Sin City: A Dame to Kill For
Directed by Robert Rodriguez and Frank Miller
Shamed 22 August 2014
This second trip to Sin City is like a slow ride down the seedy back roads to Hell. You know the kind. We all know the kind. We've all been on those roads. They're the kind of pothole-ridden trails lined with dive bars featuring broken coolers, busted taps - and the worst of the worst are dreary smoke-free zones.
The eyes enjoy the wild side, the lovely ladies showing their wares, men behaving badly. But the mind wanders after only a few minutes. It wanders around those rat-infested streets, looking for someone or something to give a damn about. Finding nothing, the mind starts to go blank. The mind starts to perform an internal inspection of the navel. It begins a monotone conversation with itself...
Hmmm... You know what? I'm starting to ramble. Maybe I should stop my internal monotone monologue and get on with the show, or at least the review.
A Dame to Kill For, much like its predecessor, is a triumph of style over substance, but much less fun this time around. There's a nice technical finesse to the action. But come on. There's no acting here. It doesn't matter if it's Bruce Willis (Looper), Mickey Rourke (The Wrestler), Josh Brolin (Men In Black 3) or any other member of the large ensemble — everybody puts on a grim face and the bulk of the dialogue (80%, maybe?) seems to be conveyed via those rambling monotone voiceovers, all spoken in the exact same somber tone of voice regardless of the character or the actor. A clever turn of a phrase or play on words are peppered here and there, but this love letter to all things noir, co-directed by Robert Rodriguez and Frank Miller, should've been left unsent.
And to think the world waited more than nine years for this sequel to make its way out of development hell.
As with the first Sin City, this one features three semi-interconnected stories. None of them are particularly interesting, but the one with Eva Green (300: Rise of an Empire), who plays the titular dame, fares the best. She's a black widow with green eyes. The broad's hunger for men matches her strong appetite for going full frontal (in glorious black and white).
Another story centers on Joseph Gordon-Levitt (The Dark Knight Rises), a lucky gambler with magic fingers. But it's kinda lame.
The third story is a revenge tale featuring Jessica Alba (Machete) returning as Nancy, everybody's favorite hottie at Kadie's.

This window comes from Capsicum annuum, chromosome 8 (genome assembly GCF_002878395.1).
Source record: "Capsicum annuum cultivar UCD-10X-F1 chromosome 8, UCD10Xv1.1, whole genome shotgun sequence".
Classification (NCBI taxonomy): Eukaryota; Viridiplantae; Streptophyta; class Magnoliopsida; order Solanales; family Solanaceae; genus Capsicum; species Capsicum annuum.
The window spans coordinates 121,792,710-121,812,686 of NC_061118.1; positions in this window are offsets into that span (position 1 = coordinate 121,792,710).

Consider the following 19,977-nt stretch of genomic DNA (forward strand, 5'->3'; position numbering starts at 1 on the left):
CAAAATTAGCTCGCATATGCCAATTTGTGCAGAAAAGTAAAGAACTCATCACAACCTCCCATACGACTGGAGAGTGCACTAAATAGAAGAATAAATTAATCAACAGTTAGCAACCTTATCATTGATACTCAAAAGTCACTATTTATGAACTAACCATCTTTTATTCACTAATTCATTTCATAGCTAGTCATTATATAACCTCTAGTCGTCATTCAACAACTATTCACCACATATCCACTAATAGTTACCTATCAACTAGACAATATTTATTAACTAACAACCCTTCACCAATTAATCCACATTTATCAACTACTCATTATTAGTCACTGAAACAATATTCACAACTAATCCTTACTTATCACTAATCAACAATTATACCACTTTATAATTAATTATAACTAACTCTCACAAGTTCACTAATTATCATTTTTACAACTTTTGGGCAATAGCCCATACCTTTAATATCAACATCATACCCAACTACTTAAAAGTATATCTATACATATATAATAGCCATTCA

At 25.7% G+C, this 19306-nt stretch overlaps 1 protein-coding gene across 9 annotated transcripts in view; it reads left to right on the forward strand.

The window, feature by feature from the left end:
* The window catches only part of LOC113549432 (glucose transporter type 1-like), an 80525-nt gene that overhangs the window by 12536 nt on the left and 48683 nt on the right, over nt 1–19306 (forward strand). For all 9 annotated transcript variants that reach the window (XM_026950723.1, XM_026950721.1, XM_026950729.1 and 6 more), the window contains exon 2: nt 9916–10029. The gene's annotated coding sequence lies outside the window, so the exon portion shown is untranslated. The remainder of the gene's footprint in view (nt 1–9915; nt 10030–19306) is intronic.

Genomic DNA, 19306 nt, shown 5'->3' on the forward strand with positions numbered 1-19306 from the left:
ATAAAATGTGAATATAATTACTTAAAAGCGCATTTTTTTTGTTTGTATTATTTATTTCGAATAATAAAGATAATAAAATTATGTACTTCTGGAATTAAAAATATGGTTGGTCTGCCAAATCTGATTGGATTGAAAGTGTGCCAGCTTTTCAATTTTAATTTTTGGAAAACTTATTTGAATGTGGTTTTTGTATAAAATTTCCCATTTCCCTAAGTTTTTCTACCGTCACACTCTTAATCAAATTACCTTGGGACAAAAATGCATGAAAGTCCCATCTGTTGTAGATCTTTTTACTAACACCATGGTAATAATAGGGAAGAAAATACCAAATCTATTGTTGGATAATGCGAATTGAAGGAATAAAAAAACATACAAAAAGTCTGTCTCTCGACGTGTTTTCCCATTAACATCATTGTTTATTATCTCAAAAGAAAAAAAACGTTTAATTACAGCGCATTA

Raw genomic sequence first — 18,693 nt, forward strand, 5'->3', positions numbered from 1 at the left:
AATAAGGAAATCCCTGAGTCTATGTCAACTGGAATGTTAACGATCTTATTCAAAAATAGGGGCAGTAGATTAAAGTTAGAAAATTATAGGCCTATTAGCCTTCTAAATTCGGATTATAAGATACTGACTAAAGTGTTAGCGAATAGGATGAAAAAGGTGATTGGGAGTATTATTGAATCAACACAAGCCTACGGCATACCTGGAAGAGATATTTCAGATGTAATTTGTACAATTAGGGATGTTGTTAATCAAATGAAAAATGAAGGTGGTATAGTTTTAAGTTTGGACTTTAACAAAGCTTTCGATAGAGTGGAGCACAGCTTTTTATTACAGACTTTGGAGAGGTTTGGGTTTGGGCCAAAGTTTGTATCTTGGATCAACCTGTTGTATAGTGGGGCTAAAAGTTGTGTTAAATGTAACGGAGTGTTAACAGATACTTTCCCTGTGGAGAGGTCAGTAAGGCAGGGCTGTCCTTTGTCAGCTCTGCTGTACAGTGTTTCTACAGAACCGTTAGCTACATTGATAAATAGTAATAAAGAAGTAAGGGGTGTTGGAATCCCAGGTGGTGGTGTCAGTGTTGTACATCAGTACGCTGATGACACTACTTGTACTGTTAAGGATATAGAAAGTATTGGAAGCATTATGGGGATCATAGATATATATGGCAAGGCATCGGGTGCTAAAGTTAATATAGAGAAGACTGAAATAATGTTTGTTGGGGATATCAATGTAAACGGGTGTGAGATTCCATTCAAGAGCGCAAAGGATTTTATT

She's still hot. Her story's not.
A Dozen Dime Novels
The guilty pleasure elements are there, but they're smushed under the weight of Miller's tone orgy. Who knew sin could be so dull? So dull, in fact, the dump should change its name to Grim City.
Wanna hear something kinda ironic? This review was banged out on a Hanx Writer 707, the brain-child of none other than actor and creative writer Tom Hanks. It's an app that turns an iPad into an old-school manual typewriter. And it's perfectly suited to channel the feelings and tone of the dusty dime novels of yore, the kind that star lonely detectives in fedora and trench coat, a second-hand cigarette permanently dangling, precariously, between pursed lips. Like the Sin City movies, it seeks to marry old school charm with the latest and greatest technology.
As for this installment of Sin City, it spiffs up film noir with computer animation and the latest in film trickery, but it fails to convey the fun, the fear and the heat. Blaring horns fill the film's score and visuals are plucked right out of Miller's graphic novels, but it all adds up to nothing more than a fetishist's collection of exercises in misogyny and atmospherics.
After a while, watching these grown men (Rodriguez and Miller) satisfy their self-indulgences and explore their fascination with a particular style grows more and more stale. It turns into a sense of not only base mimicry, but the devolution into self-mimicry.
What the hell does that mean?
Dunno. Maybe it's the imported vodka talking. It's a stale bottle, after all. It's been standing open for far too long; there's even a gnat lingering on the bottle lip, no doubt deriving ample comfort from the intoxication.
Maybe it's a tragic side effect, brain damage from 100+ minutes of decapitations, mumbling men with nothing interesting to say and too much B&W S&M without any rewarding sense of arousal or euphoria, just the butt-numbing pain of searing boredom.
Argh. There I go monologuing again.
Anyway, what about the Hanx Writer? It's a triumph of style and function and it's a winner, unlike this movie.
• Originally published at MovieHabit.com.